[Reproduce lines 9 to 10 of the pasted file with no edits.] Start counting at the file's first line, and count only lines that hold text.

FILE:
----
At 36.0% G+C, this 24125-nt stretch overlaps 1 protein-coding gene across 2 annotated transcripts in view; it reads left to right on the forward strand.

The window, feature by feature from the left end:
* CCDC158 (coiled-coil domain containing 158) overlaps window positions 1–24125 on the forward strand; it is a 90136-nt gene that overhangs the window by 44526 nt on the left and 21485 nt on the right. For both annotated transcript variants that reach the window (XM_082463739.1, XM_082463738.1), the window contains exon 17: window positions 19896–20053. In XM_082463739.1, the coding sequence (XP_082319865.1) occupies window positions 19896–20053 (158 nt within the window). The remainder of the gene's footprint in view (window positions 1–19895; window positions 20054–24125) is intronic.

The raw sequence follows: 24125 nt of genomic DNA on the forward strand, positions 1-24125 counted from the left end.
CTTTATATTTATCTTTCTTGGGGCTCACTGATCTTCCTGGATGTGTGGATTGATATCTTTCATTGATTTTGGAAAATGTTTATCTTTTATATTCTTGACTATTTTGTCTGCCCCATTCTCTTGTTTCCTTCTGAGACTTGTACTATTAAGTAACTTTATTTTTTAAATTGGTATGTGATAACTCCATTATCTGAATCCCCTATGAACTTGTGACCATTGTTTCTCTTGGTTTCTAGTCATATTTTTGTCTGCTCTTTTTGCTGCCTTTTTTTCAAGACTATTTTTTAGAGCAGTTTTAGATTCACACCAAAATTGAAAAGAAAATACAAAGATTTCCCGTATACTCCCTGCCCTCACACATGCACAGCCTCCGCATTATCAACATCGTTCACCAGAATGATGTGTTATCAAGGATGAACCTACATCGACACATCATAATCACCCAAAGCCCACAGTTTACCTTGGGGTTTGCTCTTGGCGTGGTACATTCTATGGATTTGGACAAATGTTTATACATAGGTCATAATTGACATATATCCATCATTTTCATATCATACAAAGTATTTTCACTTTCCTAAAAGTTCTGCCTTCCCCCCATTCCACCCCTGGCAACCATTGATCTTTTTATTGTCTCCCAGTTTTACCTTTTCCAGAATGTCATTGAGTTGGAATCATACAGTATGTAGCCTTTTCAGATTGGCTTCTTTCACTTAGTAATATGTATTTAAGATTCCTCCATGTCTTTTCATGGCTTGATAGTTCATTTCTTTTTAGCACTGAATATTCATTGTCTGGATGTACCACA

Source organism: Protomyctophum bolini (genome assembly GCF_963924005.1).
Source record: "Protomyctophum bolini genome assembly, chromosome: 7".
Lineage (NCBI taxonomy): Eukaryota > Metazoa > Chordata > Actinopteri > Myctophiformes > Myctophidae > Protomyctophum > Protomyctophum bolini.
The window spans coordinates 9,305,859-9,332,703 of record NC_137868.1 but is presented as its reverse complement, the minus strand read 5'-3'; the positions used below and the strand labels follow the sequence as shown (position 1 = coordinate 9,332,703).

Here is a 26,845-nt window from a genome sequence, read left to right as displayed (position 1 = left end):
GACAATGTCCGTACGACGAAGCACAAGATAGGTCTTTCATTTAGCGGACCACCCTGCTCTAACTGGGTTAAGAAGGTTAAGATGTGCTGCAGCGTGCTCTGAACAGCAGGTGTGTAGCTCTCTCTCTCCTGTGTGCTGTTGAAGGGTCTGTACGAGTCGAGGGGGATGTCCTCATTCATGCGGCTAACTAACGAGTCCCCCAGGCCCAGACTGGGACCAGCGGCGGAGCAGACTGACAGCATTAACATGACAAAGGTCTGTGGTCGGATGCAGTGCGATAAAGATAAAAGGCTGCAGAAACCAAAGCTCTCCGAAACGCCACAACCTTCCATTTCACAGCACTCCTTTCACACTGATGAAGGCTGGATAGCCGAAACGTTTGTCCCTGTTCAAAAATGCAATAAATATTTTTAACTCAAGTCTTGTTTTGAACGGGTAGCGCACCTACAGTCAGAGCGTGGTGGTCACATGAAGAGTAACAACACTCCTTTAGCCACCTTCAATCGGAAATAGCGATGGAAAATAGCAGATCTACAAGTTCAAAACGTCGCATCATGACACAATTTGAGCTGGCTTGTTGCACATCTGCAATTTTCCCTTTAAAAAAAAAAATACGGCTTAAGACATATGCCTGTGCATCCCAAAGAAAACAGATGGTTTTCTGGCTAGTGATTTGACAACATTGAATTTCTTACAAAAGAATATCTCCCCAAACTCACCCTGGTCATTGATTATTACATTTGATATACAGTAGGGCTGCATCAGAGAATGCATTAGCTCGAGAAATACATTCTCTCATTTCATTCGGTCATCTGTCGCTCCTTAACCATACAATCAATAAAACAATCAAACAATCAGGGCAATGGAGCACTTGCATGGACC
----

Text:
The window spans coordinates 9,305,859-9,332,703 of record NC_137868.1 but is presented as its reverse complement, the minus strand read 5'-3'; the positions used below and the strand labels follow the sequence as shown (position 1 = coordinate 9,332,703).

Here is a 26,845-nt window from a genome sequence, read left to right as displayed (position 1 = left end):